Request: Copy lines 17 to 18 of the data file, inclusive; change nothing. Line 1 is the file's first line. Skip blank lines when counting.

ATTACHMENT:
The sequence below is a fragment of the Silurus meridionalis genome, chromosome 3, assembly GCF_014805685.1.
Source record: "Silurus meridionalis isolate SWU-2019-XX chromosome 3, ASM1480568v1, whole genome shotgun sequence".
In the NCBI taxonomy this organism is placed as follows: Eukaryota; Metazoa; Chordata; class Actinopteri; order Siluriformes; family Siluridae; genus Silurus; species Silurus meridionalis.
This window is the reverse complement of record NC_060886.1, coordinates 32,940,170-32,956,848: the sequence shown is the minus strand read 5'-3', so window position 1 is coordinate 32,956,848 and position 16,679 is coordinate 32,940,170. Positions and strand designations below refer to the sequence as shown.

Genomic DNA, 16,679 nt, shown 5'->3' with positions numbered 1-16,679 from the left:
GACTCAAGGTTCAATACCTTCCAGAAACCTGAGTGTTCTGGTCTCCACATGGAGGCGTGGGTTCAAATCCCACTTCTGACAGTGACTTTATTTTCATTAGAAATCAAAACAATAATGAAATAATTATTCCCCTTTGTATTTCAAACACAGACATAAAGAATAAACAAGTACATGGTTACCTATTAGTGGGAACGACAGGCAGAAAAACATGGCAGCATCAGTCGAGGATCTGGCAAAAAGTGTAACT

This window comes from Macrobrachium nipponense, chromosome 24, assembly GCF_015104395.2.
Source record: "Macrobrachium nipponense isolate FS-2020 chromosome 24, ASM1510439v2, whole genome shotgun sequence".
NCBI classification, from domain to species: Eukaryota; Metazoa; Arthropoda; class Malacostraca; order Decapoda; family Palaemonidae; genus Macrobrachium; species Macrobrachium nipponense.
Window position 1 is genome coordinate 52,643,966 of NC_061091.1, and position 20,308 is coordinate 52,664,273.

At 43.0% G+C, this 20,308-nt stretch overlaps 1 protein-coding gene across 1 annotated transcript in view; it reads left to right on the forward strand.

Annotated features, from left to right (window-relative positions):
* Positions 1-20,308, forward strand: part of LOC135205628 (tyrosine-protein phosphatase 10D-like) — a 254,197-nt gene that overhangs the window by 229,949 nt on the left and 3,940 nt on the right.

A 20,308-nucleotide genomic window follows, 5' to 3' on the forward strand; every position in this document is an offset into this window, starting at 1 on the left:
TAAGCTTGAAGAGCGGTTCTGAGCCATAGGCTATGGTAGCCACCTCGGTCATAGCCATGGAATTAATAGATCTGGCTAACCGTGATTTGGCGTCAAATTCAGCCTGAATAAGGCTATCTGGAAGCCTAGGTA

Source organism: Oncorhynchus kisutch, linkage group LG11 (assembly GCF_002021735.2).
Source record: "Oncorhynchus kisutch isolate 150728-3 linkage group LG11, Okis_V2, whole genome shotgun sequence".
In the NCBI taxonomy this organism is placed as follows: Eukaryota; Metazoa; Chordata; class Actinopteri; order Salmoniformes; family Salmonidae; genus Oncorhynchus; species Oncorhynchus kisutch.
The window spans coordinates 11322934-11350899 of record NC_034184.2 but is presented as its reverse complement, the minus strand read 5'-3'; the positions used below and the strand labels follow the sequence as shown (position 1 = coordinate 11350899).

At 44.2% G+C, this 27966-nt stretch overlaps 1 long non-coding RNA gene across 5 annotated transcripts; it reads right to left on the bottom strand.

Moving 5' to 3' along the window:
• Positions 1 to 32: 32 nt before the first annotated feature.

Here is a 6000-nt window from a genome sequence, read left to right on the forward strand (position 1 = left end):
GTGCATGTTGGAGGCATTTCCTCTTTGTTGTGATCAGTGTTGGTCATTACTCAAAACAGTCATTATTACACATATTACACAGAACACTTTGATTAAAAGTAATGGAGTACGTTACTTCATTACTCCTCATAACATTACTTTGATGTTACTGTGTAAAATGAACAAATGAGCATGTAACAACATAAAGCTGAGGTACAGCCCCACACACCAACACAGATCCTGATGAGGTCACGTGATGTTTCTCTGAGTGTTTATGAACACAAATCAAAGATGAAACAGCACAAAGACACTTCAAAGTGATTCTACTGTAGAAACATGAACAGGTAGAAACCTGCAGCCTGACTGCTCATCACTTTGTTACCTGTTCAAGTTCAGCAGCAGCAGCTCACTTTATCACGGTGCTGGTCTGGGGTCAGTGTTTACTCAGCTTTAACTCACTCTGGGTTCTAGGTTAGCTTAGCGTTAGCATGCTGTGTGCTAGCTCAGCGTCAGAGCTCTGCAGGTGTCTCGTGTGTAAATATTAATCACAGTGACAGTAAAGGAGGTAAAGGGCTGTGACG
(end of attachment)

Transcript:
Source record: "Oncorhynchus kisutch isolate 150728-3 linkage group LG11, Okis_V2, whole genome shotgun sequence".
In the NCBI taxonomy this organism is placed as follows: Eukaryota; Metazoa; Chordata; class Actinopteri; order Salmoniformes; family Salmonidae; genus Oncorhynchus; species Oncorhynchus kisutch.